Because of Winn-Dixie, the latest effort from director Wayne Wang (The Joy Luck Club, Smoke), is about a special dog who makes a difference in a child's life. It's about small towns and the secrets they hide. It's about 110 minutes of well-meaning, benign unoriginality.
Based on Kate DiCamillo's novel, the movie takes place in sleepy Naomi, FL, population 2,524. Ten-year-old Opal (the precocious AnnaSophia Robb) has moved here with her dad (Jeff Daniels), the town's new preacher. While her father adjusts to a set of challenges -- including preaching in a half-empty convenience store -- Opal has her own: She has no friends and no mother to help cope with her loneliness. Opal's rapport with her father is shaky at best, and it represents the movie's most effective plotline.
Opal's life improves during a trip to the Winn-Dixie supermarket. As she roams the aisles, a dog bolts into the store. When the staff finally catches the mangy mutt, Opal, seeing an opportunity, declares ownership. Though nearly everyone who matters in her life is against the dog, which Opal names Winn-Dixie, she keeps him for the summer.
That summer might be special for Opal -- she meets the kindly old librarian (Eva Marie Saint) and an old woman her playmates deem a witch (Cicely Tyson, borrowing Macy Gray's hair) -- but she lives through a rehash of classic Southern literature and the countless movies spawned by those books. Each friend Opal makes harbors a secret, a long overused theme of Southern literature. Throw in the "dog who changed my life" angle, and Because of Winn-Dixie is My Dog Skip meets To Kill a Mockingbird (young girl's journey of self-discovery), minus their charisma and originality.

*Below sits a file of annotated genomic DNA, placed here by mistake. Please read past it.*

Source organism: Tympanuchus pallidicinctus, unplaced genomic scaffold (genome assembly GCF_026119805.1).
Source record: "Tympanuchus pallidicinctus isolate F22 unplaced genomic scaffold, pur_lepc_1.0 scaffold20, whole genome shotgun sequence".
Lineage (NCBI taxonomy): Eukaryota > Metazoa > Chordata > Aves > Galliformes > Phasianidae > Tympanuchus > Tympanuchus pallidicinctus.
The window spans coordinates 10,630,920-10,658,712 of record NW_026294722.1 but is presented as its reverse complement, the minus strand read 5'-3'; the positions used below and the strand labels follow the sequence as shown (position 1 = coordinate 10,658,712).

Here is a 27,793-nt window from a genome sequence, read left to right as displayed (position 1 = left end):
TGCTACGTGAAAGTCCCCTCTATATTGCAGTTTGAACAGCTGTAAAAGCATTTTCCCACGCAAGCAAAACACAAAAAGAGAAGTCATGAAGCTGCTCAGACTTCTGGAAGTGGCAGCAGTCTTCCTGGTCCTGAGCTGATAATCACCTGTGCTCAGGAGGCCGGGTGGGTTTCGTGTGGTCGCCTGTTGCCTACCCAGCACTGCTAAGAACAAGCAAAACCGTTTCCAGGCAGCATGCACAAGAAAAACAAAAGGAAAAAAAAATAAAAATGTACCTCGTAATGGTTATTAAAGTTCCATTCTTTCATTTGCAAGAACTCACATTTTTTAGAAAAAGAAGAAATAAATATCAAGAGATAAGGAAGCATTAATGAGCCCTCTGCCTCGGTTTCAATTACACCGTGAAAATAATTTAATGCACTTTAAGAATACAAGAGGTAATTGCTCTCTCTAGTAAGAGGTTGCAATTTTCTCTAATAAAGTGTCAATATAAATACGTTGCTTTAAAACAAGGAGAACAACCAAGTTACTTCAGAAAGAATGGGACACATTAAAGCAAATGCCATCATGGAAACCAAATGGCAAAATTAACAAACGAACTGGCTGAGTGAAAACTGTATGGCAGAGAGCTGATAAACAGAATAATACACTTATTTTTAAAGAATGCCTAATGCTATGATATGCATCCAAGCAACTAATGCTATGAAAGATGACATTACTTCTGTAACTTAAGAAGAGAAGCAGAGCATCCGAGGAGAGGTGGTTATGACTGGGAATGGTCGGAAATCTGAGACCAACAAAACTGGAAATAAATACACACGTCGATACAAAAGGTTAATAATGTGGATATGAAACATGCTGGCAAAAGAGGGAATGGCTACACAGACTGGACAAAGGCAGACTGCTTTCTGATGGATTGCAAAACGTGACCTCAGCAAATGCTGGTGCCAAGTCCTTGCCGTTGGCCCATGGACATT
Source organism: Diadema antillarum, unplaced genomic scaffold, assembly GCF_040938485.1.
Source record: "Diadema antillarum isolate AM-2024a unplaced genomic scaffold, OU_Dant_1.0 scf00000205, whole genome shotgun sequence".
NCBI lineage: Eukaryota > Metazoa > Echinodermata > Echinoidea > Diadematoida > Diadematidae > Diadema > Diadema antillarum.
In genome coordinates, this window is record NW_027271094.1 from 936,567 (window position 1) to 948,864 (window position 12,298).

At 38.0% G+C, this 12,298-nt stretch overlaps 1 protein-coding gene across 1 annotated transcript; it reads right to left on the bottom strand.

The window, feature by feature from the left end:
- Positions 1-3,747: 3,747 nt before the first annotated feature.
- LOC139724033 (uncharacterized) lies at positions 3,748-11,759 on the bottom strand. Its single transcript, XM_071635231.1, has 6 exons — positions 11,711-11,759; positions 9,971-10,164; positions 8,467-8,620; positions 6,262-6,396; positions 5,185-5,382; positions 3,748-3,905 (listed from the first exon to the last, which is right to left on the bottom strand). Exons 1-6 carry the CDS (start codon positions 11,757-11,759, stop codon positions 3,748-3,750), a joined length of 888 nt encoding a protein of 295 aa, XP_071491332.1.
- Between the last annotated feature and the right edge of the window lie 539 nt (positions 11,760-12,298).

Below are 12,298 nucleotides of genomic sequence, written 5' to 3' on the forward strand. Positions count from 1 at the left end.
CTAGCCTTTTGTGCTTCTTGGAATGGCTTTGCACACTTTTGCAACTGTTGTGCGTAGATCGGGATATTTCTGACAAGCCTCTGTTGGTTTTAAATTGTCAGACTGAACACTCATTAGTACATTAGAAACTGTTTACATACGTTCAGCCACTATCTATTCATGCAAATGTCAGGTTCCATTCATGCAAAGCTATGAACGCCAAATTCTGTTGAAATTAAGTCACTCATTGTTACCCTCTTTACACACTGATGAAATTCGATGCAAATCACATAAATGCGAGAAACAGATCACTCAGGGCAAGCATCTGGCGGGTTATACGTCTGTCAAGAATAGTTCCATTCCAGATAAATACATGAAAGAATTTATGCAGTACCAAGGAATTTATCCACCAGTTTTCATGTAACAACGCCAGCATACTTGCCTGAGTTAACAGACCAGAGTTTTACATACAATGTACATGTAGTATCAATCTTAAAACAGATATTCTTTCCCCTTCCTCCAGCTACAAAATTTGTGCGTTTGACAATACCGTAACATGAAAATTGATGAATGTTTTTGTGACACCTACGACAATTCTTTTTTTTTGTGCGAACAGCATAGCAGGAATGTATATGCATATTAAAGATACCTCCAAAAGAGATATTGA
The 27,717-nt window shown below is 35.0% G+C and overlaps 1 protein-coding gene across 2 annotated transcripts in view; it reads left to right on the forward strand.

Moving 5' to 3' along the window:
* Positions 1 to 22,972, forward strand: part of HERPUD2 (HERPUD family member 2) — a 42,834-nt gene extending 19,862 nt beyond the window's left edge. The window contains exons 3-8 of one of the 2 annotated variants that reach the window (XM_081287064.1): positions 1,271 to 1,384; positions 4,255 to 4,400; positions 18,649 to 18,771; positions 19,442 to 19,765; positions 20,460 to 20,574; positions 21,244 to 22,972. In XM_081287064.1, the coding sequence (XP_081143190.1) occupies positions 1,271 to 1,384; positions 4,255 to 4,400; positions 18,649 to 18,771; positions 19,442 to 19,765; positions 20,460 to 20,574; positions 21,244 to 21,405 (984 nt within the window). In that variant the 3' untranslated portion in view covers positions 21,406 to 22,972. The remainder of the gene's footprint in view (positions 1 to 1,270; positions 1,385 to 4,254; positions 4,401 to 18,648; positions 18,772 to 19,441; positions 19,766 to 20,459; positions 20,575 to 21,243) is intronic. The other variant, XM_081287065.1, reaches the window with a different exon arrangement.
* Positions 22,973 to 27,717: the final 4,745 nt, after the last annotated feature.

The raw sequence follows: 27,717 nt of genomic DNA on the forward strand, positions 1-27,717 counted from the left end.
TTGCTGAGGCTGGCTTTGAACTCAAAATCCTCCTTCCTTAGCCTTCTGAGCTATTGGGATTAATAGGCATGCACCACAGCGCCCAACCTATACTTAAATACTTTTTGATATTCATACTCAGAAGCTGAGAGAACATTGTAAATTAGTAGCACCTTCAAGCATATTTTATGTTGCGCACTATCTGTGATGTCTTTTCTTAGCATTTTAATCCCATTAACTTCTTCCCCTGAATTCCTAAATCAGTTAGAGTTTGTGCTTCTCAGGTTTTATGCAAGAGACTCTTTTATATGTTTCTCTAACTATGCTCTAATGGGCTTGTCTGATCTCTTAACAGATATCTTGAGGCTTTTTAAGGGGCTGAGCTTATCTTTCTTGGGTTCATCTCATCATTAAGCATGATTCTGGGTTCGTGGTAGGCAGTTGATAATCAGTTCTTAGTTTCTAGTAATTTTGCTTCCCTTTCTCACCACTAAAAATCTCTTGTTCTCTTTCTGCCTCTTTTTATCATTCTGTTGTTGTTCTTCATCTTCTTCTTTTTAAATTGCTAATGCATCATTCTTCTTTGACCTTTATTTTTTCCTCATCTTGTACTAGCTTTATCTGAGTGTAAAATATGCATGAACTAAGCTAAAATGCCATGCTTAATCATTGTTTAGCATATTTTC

Wang apparently thinks nobody has ever seen a movie set in a small Southern town, so he bombards us with shots of darkened country roads, quaint stores, old cars, open fields, and elm trees. Because of Winn-Dixie plays like a highlight reel of country fried clichés, stressing the plot's unoriginality, and showing how desperately Wang wants to conjure a small-town atmosphere. I could see taking advantage of all the scenery if the movie took place in 1955, but it is set in the present day. You mean to tell me there isn't a McDonald's anywhere?
The uneasiness goes beyond atmosphere, as Wang and screenwriter Joan Singleton can't decide on what to offer: a growin'-up drama or a cuddly family comedy featuring a wonderful dog, and their indecision results in a jarring, persistent identity crisis. The amount of dialogue is also a hurdle. Every character has a story to tell, and those tales of sorrow and secrets hobble the movie. Saint's librarian tells one to Opal about the town's old candy factory that besides feeling out of place is drenched with symbolic hogwash that the average 10-year-old could never understand.
Because of Winn-Dixie's popularity -- as of this review's posting it was number 3 at the box office -- confuses me. It's too talky for kids to appreciate, and the material is so overused that most adults will be bored. The lesson: we should never underestimate the power of cute animals, or familiarity.
The DVD includes some commentary from Rabb, a feature-length track from Daniels and producer Trevor Albert, plus a gag reel and a making-of featurette.